Editorial: Faith in U.S.-led Filipinos alone in East to fight Japs (1-23-43)

Brooklyn Eagle (January 23, 1943)

Editorial: Faith in U.S.-led Filipinos alone in East to fight Japs

That the Philippines should have been the only country in the Orient where the natives fought on the side of the foreign power controlling it against the Japanese, in spite of all the Japanese propaganda to the effect that they came as liberators, not as conquerors, is a fact of the highest importance.

In the countries controlled by the British, the French and the Dutch, the only fighting against the Japanese done by the natives was by the very few enrolled in small specialized military and police forces, under officers drawn from their foreign masters. But in the Philippines, not only was the great bulk of the fighting forces actually enrolled against the Japanese drawn from the Philippine people, including their officers, but there the great masses of the people fought against the Japanese on their own account, and were, almost universally, immune to Japanese propaganda and produced no Quislings of any consequence.

But in French Indochina, British Burma and Malay and the Dutch East Indies, generally speaking, the masses of the people were either hostile or indifferent. Either they actively aided the Japanese, or at least preferred Japanese rule, even if harsh, to European rule, because outside control by people of an Oriental race was less humiliating than rule by white men whose whole policy seemed to .be built upon the dogma of the inferior status of the native races.

As the tide of war now turns against Japan, as in Europe it turns against Hitler, not only is the lesson furnished by the Philippine exception to the general rule in the Orient important as a factor in prosecuting the war to a victorious issue for the United Nations, it is even more important as a factor in the problems that must face us after the victory.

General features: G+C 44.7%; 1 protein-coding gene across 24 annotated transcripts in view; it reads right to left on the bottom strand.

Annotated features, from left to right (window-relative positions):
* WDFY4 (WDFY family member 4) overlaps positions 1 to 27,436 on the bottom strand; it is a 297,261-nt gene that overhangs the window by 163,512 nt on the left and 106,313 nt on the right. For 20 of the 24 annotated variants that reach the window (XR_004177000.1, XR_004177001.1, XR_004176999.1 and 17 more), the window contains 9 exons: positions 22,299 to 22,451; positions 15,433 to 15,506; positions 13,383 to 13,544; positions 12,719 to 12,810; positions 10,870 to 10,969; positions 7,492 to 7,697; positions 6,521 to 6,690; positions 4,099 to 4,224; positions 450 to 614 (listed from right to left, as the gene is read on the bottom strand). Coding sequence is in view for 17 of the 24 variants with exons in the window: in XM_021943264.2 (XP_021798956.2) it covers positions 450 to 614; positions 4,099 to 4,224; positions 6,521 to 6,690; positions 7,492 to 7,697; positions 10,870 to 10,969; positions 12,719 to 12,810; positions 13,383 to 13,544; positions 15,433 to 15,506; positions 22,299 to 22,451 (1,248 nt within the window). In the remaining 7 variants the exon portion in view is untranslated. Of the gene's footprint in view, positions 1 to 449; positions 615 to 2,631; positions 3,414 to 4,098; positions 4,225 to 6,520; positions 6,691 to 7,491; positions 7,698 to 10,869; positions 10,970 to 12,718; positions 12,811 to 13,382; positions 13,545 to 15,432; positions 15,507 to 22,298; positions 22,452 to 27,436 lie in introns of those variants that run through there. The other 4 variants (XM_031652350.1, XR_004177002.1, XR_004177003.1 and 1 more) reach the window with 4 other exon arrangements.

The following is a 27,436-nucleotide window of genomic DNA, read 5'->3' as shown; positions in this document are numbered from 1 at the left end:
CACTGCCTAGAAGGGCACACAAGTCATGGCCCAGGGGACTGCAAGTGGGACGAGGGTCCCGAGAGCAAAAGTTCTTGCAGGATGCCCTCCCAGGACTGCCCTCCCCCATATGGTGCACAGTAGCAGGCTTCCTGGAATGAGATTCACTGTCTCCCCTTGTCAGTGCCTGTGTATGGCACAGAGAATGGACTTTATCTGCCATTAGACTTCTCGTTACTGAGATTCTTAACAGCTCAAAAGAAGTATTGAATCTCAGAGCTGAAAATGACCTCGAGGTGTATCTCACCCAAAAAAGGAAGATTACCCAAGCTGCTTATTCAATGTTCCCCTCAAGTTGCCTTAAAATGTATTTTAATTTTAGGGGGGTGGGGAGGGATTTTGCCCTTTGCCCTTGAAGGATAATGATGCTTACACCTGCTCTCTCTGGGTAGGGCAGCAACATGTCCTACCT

The explanation of the Philippine situation, as provided by men having the best possible right to testify such men as President Manuel Quezon of the Philippine Republic and his aide, Col. Carlos P. Romulo not only should be a source of legitimate pride both to the Filipinos and the people of the United States but it also provides the fundamental policy to guide the world when not merely their statesmen, but their enlightened peoples, turn from the tasks of war to the even more essential tasks of world reconstruction.

President Quezon’s recent speech In Baltimore before a meeting of the Bar Association and Colonel Romulo’s book, I Saw the Fall of the Philippines, both agree that it was because the United States alone among all the great nations controlling Oriental peoples succeeded in convincing the people under its flag, by deeds and not merely by words, that it truly intended to liberate them and uplift them rather than to exploit them commercially that the Philippine people fought for the Stars and Stripes and what that banner symbolizes as if it were their own.

President Quezon said:

When we fought for your flag, we were fighting for our own freedom. You did by us what no other colonizing power has done by the people who had fallen under its sway. For you have been our liberators and our benefactors, and the presence of your flag in the Philippines was the symbol of our freedom. It was there only to allow you to finish the work you had started to do to help set up an independent Philippine republic.

Not all the myriad races of the swarming Orient, it is true, possess that solid core of centuries-old Christianity enjoyed by the bulk of the Filipino people, who have been further instructed in the spirit and practice of democratic processes by decades of such extensive public education as we have provided, but all of them, as President Quezon points out, possess natural self-respect, and that instinctive belief that they:

…like any other nation, possess the right to determine their own destiny as part of the interlocking society that is the human race.

What the United States has achieved in the Philippines, therefore, points the way to the future peace and security of the world even as it throws bright light upon the otherwise somber tragedy of the Filipinos’ struggle, at the side of our American warriors, against the temporary triumph of the Japanese hordes.